It is a testament to the everlasting affection in which The Beatles are held that books like this exist, not to mention the effort that goes into their research and writing. The concept is simple: a precise and detailed account of their activities on every single day during the year of their UK breakthrough, the first year of Beatlemania, accompanied in the most part by first-hand reports from many of those who were around at the time, whether in the audience for a show, or in a support band, or who just happened to encounter them somewhere or other.
It is an extraordinary book and it will take me weeks to read it all, though I have already fast-forwarded to dates of greater than usual significance. It invites dipping but if I were to devote eight hours a day to reading it straight, from page one to page 544, I might finish it by Christmas. I am reliably informed by its editor that the word count is 309,000. Author Dafydd Rees actually delivered 477,000 and was asked to it cut back to save on print costs.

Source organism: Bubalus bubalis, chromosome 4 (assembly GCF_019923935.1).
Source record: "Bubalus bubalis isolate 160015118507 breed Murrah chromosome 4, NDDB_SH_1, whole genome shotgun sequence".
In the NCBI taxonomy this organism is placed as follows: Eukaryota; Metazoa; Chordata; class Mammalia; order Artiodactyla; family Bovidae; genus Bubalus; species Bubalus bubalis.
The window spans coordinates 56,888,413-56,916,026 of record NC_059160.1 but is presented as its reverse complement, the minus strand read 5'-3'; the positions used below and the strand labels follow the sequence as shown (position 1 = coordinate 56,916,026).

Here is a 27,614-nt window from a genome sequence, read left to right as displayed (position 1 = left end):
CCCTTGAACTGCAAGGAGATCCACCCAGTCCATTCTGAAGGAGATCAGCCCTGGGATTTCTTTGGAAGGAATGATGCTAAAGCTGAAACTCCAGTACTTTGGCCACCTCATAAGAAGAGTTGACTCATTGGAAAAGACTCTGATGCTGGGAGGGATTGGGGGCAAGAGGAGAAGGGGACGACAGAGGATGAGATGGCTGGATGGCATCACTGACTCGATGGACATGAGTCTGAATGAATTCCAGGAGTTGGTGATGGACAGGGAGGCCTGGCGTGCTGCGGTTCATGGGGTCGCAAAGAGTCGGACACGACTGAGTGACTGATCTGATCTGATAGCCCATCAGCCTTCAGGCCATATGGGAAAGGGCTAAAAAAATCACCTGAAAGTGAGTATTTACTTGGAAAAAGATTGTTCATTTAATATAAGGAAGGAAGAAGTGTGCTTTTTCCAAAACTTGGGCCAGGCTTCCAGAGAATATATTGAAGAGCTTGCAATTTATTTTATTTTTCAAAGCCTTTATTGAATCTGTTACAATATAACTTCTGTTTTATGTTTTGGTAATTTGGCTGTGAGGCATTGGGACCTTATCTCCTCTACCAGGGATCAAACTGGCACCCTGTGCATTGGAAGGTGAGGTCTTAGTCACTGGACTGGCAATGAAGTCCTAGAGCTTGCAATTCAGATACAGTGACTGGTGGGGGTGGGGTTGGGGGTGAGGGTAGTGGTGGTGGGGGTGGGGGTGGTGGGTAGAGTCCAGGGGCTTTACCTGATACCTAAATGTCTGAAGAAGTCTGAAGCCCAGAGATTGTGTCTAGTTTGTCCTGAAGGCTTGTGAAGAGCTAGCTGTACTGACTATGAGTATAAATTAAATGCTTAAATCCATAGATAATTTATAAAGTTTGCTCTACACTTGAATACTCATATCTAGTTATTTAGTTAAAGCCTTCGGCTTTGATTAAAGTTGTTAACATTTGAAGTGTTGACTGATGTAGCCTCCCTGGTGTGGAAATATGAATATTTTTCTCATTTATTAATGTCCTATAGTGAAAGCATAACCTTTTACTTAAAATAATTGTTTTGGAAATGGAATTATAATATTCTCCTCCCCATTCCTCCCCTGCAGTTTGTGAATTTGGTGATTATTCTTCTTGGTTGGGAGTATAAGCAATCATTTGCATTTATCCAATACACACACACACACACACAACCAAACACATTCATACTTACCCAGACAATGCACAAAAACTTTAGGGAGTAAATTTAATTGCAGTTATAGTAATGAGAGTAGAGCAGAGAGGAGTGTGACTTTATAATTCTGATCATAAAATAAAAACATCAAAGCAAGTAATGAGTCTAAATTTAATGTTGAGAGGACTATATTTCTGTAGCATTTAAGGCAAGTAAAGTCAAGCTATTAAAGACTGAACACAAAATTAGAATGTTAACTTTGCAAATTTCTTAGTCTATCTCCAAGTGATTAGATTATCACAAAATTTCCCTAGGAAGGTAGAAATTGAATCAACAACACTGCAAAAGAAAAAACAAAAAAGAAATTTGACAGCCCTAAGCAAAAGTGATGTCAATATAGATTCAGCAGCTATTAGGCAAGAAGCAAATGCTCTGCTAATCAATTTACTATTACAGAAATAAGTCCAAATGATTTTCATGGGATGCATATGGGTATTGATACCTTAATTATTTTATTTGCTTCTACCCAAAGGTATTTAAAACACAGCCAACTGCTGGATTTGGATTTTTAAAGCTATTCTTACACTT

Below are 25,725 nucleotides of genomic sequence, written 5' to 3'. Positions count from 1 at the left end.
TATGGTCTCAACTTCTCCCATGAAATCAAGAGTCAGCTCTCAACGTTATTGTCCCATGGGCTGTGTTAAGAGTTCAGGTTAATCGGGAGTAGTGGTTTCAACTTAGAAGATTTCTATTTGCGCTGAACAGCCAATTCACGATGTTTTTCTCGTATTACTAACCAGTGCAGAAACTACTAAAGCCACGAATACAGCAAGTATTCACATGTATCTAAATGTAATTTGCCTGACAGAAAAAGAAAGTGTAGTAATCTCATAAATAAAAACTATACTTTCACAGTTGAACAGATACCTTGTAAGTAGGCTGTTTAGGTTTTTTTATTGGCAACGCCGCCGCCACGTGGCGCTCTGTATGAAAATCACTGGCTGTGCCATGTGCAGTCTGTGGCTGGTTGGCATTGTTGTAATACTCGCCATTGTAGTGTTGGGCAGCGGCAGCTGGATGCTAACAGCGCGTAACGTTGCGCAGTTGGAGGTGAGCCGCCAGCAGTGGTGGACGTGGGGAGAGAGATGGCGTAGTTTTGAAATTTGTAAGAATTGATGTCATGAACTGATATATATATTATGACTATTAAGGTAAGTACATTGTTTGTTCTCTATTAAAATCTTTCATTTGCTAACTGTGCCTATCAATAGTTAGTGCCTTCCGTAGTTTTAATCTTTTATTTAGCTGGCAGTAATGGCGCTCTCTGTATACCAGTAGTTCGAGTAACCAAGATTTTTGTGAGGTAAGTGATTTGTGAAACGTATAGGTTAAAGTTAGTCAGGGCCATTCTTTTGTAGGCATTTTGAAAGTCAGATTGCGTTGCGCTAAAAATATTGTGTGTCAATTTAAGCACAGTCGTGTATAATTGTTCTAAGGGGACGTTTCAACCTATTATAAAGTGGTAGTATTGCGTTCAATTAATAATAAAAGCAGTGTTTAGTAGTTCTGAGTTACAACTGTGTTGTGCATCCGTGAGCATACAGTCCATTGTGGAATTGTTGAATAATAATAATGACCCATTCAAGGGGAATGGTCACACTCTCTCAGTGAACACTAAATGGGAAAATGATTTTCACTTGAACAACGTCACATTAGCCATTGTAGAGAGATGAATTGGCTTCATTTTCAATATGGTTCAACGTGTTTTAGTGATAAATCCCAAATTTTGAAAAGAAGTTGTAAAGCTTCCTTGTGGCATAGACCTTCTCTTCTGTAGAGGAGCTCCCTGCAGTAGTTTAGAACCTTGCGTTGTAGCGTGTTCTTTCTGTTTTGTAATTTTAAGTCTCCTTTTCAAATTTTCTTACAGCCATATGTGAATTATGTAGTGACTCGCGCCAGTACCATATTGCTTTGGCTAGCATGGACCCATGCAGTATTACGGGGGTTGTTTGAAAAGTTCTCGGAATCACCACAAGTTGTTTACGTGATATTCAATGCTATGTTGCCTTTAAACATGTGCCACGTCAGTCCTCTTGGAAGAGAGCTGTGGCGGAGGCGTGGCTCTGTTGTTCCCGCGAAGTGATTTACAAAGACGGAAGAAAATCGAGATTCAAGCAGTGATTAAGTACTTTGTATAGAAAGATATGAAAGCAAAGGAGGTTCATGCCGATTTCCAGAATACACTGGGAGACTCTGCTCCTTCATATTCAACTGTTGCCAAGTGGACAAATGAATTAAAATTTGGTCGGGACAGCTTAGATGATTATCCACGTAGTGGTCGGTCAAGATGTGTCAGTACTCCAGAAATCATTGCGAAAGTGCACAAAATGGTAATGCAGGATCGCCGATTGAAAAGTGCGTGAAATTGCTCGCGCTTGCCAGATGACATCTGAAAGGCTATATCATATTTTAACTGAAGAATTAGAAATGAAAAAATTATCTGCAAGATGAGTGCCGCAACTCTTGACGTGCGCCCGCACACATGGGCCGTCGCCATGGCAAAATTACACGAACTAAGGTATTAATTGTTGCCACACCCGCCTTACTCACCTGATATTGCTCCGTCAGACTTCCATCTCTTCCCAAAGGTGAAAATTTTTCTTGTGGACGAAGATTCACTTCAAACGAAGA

Even more so than the exhaustive books written by Mark Lewisohn, who evidently lent his support, Beatles 1963 is the ultimate Beatles’ nerd book but at the same time utterly gripping, at least for those of my generation who were smitten by them. If, like me, you occasionally drift back nostalgically to the summer of 1963, when ‘She Loves You’ topped the charts, when it seemed as if The Beatles were the answer to our prayers, a gift from the Gods, then this is the book for you. At the beginning of the year we didn’t know one from the other. By the end their names were carved on our hearts for ever.